Book Blogger Appreciation Week 2016 is hosted by Ana, Andi, Heather, and Jenny at The Estella Society. It’s a week dedicated to celebrating the hard work, dedication, and love we put into book blogging, and to nurturing the connections and sense of community we’ve been so lucky to find through it. Each day of the week has a dedicated theme/blogging topic.
Day 4: How do you stay connected to the community?
I love the fact that BBAW has been revived by a small group of bloggers who’ve been doing this for a long, long time–long enough to have been around when we really did feel that “the book blogger community” was pretty much one big, mostly manageable family. It’s hard to see it that way anymore, and looking back to this post from nearly five years ago, I think that’s been the case for a while:
“Book Blogger Appreciation Week was first celebrated in 2008, and I think I recall hearing that about 400 or so bloggers signed up for it; that seemed huge, but by 2010 it was probably at least twice that big, maybe more. There are many, many of us blogging about what we read and what we think about it, and we do it in many different ways. Considering that, it’s a challenge to hold together as a single ‘book-blogging community;’ once a group reaches a certain size, some sub-grouping tends to occur naturally as those with more in common seek each other out.“…And so we fragment. Some will seek out their tribes and be content to stay within them. Some may find that they just prefer the company of old friends. Some will continue to wander, but choose to limit their range. And some will just take their community as they find it. For some of us, this will still be one big book-blogger community, if an increasingly big and diversified one where many neighbors will stay strangers. For some of us, a sub-community within that big diversified community will be all the community we want or need. Each of us ends up defining ‘the community’ in a way that works for us.”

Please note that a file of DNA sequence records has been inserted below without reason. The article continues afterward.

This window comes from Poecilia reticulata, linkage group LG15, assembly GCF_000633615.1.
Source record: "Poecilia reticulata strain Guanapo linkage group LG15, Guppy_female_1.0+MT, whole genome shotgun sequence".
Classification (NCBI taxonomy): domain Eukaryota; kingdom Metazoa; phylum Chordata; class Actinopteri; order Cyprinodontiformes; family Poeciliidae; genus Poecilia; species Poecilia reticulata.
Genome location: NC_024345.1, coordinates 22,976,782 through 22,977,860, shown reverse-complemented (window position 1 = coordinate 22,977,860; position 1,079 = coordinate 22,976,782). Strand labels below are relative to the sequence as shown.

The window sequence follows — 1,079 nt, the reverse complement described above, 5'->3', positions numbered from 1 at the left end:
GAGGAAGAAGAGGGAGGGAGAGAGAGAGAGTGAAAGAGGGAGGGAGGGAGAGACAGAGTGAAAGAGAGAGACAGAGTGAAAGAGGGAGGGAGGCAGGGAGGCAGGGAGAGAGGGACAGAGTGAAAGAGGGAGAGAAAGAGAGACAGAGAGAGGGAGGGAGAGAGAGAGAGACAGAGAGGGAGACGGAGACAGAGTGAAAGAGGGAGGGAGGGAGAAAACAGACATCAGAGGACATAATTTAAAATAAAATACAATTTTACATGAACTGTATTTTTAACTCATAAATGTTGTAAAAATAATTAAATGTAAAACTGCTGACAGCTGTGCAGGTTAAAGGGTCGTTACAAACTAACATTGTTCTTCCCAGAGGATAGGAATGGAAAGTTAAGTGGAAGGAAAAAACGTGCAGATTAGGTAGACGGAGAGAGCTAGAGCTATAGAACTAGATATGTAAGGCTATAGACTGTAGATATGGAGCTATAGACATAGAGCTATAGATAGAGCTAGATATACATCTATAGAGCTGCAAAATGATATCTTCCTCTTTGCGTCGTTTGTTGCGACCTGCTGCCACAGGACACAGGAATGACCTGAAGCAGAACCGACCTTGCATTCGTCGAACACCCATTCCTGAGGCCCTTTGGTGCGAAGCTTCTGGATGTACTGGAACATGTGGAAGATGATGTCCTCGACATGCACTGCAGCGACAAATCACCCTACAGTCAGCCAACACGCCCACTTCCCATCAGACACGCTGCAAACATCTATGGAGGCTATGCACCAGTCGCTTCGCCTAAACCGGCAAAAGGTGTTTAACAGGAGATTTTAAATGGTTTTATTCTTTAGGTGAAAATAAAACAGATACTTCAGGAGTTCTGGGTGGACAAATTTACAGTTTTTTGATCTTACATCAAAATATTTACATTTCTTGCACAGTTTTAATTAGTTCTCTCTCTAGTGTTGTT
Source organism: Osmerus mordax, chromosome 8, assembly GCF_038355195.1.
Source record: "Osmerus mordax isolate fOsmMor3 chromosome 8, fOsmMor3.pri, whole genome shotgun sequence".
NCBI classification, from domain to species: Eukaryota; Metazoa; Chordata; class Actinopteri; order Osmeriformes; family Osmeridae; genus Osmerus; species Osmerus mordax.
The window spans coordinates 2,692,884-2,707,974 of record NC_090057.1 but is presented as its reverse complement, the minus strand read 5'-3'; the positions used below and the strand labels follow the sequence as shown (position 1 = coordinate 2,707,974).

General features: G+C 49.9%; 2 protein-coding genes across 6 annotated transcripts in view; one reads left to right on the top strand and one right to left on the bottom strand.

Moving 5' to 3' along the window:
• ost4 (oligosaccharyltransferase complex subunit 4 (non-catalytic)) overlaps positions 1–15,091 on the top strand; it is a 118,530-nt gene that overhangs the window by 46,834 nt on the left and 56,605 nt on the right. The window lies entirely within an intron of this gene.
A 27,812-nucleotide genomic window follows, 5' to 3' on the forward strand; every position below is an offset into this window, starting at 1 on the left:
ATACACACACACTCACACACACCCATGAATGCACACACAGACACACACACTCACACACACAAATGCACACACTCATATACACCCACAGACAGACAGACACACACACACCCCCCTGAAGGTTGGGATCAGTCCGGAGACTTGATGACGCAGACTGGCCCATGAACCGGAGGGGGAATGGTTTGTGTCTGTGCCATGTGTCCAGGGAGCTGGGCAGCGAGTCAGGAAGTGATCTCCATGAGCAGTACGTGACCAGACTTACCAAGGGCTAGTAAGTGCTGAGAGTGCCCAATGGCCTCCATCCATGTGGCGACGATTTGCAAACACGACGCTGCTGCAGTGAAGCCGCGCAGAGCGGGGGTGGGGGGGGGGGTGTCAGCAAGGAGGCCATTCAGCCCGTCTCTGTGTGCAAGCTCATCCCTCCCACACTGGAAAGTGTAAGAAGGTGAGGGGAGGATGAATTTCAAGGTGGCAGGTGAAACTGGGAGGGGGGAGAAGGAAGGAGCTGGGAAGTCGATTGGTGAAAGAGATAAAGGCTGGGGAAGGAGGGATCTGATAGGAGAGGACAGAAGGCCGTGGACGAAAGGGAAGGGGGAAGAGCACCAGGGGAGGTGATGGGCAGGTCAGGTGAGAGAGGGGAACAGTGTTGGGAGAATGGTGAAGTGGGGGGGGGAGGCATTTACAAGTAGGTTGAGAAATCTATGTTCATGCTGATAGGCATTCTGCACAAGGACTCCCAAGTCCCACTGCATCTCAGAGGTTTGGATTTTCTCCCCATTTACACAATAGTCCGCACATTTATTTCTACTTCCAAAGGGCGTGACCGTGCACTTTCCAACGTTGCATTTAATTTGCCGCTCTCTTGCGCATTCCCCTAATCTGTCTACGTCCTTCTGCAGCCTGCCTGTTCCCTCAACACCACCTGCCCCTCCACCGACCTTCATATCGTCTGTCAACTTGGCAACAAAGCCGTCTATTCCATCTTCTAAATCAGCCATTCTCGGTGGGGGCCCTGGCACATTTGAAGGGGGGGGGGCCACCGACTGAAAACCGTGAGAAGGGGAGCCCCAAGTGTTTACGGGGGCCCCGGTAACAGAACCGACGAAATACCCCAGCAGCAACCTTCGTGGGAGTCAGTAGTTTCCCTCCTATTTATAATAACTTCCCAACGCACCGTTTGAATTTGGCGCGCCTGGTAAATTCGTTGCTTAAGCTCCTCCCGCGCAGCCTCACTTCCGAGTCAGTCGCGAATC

What defines “community” for me is maintaining relationships with a core group of bloggers I’ve associated with since early on–veterans who’ve been doing this for roughly seven to ten years now–and making new connections as offshoots from that group. I follow more than a hundred active book blogs, many of which have been in my Feedly for quite a while, and find new ones through their links and recommendations.
Maybe it’s more accurate to say I curate and maintain a network, and that’s what keeps me connected to the larger community?
If I wasn’t clear enough about it yet, my feed reader is my most consistent source of connection–reading posts and staying informed on what people are reading and doing. I am not as good about commenting on those posts as I’d like to be, but I do try to share significant ones on social media and in link roundups as often as I can. (I reply to nearly every comment on this blog, though, even if I don’t get out much!)
I do enjoy a great conversation on Twitter or Facebook, but I can fall down rabbit holes pretty easily in both those places, so if I don’t already know I have some spare time to spend there, I try not to wade in. But if something gets really hot on social media, someone will usually respond to it in a blog post, and I catch up on a lot of Twitterstorms and Facebook frenzies that way.
I’m an irregular participant in book-blogosphere events like Bloggiesta and the 24-Hour Readathon. I love the “we’re all in this together” camaraderie and mutual support–plus dedicated time for blogging projects and reading!–but goings-on in my offline life are usually a big factor in whether or not I join in.
I’ve been fortunate to meet and spend time with book bloggers while traveling, during meetups at the Los Angeles Times Festival of Books, and at Book Expo America–three times in New York City, and three months from now in Chicago. My strongest sense of connection within the community comes through relationships that begin online and expand offline.